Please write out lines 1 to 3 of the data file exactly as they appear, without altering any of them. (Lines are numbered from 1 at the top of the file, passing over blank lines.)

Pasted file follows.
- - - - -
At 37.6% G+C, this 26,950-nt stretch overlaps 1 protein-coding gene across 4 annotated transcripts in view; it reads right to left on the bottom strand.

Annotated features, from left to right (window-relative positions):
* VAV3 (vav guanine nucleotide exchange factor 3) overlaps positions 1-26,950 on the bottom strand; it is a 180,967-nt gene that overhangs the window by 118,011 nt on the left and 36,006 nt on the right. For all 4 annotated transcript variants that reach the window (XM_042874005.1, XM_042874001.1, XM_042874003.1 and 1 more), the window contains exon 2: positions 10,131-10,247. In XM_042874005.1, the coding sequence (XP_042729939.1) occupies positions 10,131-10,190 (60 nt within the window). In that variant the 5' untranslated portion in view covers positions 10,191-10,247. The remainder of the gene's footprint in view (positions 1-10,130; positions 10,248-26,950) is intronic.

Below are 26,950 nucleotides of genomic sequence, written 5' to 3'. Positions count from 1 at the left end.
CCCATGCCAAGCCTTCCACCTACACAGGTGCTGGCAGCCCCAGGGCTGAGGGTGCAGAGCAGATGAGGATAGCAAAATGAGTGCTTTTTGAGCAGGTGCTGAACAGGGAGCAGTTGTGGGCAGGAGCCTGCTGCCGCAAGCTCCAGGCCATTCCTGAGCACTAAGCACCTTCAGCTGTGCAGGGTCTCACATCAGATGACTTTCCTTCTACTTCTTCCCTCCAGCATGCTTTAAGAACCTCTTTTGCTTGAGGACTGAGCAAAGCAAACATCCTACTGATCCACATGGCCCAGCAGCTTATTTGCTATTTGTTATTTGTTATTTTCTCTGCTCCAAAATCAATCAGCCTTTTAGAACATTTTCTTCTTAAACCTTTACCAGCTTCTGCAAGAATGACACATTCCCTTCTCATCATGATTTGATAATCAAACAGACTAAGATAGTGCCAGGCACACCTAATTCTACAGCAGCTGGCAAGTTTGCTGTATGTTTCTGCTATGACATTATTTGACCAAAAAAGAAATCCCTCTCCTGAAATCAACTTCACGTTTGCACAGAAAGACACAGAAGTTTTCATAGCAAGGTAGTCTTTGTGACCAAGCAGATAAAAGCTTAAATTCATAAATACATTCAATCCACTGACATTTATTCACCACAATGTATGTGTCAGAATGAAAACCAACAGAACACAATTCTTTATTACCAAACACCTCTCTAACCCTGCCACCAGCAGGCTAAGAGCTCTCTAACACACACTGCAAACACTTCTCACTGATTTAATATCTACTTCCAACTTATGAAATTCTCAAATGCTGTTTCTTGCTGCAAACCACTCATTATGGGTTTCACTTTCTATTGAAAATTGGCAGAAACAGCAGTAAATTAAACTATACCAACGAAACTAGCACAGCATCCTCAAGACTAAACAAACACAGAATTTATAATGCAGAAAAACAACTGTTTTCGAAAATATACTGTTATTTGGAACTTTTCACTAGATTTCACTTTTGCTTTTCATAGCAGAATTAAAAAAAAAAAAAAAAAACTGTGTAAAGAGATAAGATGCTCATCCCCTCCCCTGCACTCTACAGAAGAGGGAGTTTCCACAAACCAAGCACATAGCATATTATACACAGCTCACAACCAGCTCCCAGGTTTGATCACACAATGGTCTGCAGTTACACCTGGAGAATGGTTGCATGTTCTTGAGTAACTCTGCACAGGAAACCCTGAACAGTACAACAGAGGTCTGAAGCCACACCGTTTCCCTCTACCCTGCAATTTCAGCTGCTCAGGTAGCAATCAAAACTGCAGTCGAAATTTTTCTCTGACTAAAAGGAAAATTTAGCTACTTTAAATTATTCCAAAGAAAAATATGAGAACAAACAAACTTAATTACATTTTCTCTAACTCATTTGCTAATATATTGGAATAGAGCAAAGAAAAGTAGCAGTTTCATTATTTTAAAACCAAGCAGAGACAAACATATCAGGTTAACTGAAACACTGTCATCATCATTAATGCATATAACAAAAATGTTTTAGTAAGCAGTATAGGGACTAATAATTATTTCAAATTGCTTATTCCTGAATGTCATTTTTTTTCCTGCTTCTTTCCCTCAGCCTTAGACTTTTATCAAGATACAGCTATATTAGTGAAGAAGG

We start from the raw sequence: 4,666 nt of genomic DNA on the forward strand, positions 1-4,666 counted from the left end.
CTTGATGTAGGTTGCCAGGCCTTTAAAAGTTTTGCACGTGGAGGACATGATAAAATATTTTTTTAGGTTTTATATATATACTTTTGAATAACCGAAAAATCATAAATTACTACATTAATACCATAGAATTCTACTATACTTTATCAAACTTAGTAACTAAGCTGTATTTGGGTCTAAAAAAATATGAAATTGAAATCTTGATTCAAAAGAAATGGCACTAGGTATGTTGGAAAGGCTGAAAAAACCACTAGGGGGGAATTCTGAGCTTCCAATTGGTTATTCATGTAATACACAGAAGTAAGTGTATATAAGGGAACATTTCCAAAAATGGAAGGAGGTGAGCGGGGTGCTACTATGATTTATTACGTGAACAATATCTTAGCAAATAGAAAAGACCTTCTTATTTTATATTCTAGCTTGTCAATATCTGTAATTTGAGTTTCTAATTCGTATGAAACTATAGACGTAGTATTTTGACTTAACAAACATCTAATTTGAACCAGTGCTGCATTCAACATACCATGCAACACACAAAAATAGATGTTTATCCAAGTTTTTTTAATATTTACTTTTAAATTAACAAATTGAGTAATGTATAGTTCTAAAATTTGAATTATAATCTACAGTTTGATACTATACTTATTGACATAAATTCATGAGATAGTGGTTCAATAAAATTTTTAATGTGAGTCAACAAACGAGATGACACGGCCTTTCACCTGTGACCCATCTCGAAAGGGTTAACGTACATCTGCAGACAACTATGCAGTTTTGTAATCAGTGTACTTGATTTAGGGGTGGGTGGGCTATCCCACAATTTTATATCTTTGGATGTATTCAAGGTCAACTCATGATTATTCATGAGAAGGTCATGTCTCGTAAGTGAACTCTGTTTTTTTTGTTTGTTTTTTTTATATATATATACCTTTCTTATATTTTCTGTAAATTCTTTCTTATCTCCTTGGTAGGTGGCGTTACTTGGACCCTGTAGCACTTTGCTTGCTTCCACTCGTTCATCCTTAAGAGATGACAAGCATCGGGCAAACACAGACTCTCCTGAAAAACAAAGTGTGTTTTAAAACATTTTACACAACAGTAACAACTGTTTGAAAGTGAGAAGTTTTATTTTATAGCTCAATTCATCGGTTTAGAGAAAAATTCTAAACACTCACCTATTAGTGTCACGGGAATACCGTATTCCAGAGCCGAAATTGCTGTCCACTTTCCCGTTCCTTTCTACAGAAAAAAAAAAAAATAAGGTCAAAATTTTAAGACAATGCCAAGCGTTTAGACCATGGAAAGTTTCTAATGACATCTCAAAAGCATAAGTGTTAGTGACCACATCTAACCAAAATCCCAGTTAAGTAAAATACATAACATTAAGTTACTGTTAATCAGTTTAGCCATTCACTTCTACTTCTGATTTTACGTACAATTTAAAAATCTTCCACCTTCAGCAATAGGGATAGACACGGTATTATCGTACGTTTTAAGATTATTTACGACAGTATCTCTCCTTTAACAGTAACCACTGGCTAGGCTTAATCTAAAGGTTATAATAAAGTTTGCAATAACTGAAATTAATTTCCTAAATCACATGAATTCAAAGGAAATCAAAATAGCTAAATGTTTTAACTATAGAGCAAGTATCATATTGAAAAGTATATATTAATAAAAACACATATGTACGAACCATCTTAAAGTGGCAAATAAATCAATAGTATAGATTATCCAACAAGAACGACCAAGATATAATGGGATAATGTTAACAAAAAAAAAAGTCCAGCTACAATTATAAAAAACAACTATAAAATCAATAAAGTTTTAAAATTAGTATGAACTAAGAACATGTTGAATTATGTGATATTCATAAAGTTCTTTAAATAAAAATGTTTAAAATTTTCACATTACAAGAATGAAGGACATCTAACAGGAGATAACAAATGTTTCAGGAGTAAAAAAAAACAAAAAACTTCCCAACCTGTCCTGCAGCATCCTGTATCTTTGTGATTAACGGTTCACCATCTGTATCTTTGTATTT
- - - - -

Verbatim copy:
At 37.6% G+C, this 26,950-nt stretch overlaps 1 protein-coding gene across 4 annotated transcripts in view; it reads right to left on the bottom strand.

Annotated features, from left to right (window-relative positions):
* VAV3 (vav guanine nucleotide exchange factor 3) overlaps positions 1-26,950 on the bottom strand; it is a 180,967-nt gene that overhangs the window by 118,011 nt on the left and 36,006 nt on the right. For all 4 annotated transcript variants that reach the window (XM_042874005.1, XM_042874001.1, XM_042874003.1 and 1 more), the window contains exon 2: positions 10,131-10,247. In XM_042874005.1, the coding sequence (XP_042729939.1) occupies positions 10,131-10,190 (60 nt within the window). In that variant the 5' untranslated portion in view covers positions 10,191-10,247. The remainder of the gene's footprint in view (positions 1-10,130; positions 10,248-26,950) is intronic.